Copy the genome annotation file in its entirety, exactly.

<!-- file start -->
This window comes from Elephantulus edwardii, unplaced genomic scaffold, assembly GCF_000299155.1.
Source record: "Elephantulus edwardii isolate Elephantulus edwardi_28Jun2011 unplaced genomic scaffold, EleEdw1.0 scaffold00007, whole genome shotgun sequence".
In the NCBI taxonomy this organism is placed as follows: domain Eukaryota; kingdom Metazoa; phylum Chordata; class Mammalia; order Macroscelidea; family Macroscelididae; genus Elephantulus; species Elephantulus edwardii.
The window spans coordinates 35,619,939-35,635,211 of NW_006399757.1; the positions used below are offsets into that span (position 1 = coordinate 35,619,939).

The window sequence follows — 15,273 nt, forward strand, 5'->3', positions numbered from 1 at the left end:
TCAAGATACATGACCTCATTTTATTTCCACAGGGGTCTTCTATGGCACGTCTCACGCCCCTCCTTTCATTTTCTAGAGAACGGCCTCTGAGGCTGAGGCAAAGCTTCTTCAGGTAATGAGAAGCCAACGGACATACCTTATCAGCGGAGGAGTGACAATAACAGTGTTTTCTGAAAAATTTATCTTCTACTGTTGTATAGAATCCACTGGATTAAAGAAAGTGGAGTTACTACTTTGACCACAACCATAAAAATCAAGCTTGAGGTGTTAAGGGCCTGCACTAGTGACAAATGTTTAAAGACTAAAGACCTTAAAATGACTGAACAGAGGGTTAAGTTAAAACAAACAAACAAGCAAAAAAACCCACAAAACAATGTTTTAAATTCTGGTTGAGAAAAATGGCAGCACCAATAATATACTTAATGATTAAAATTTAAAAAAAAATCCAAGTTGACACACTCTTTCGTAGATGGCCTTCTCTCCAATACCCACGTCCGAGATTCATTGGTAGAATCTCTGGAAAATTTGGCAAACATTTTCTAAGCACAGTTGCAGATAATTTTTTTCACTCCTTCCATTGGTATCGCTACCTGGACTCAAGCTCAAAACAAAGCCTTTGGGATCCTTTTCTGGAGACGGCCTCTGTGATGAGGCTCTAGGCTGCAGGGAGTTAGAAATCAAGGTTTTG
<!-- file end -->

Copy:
This window comes from Elephantulus edwardii, unplaced genomic scaffold, assembly GCF_000299155.1.
Source record: "Elephantulus edwardii isolate Elephantulus edwardi_28Jun2011 unplaced genomic scaffold, EleEdw1.0 scaffold00007, whole genome shotgun sequence".
In the NCBI taxonomy this organism is placed as follows: domain Eukaryota; kingdom Metazoa; phylum Chordata; class Mammalia; order Macroscelidea; family Macroscelididae; genus Elephantulus; species Elephantulus edwardii.
The window spans coordinates 35,619,939-35,635,211 of NW_006399757.1; the positions used below are offsets into that span (position 1 = coordinate 35,619,939).

The window sequence follows — 15,273 nt, forward strand, 5'->3', positions numbered from 1 at the left end:
TCAAGATACATGACCTCATTTTATTTCCACAGGGGTCTTCTATGGCACGTCTCACGCCCCTCCTTTCATTTTCTAGAGAACGGCCTCTGAGGCTGAGGCAAAGCTTCTTCAGGTAATGAGAAGCCAACGGACATACCTTATCAGCGGAGGAGTGACAATAACAGTGTTTTCTGAAAAATTTATCTTCTACTGTTGTATAGAATCCACTGGATTAAAGAAAGTGGAGTTACTACTTTGACCACAACCATAAAAATCAAGCTTGAGGTGTTAAGGGCCTGCACTAGTGACAAATGTTTAAAGACTAAAGACCTTAAAATGACTGAACAGAGGGTTAAGTTAAAACAAACAAACAAGCAAAAAAACCCACAAAACAATGTTTTAAATTCTGGTTGAGAAAAATGGCAGCACCAATAATATACTTAATGATTAAAATTTAAAAAAAAATCCAAGTTGACACACTCTTTCGTAGATGGCCTTCTCTCCAATACCCACGTCCGAGATTCATTGGTAGAATCTCTGGAAAATTTGGCAAACATTTTCTAAGCACAGTTGCAGATAATTTTTTTCACTCCTTCCATTGGTATCGCTACCTGGACTCAAGCTCAAAACAAAGCCTTTGGGATCCTTTTCTGGAGACGGCCTCTGTGATGAGGCTCTAGGCTGCAGGGAGTTAGAAATCAAGGTTTTG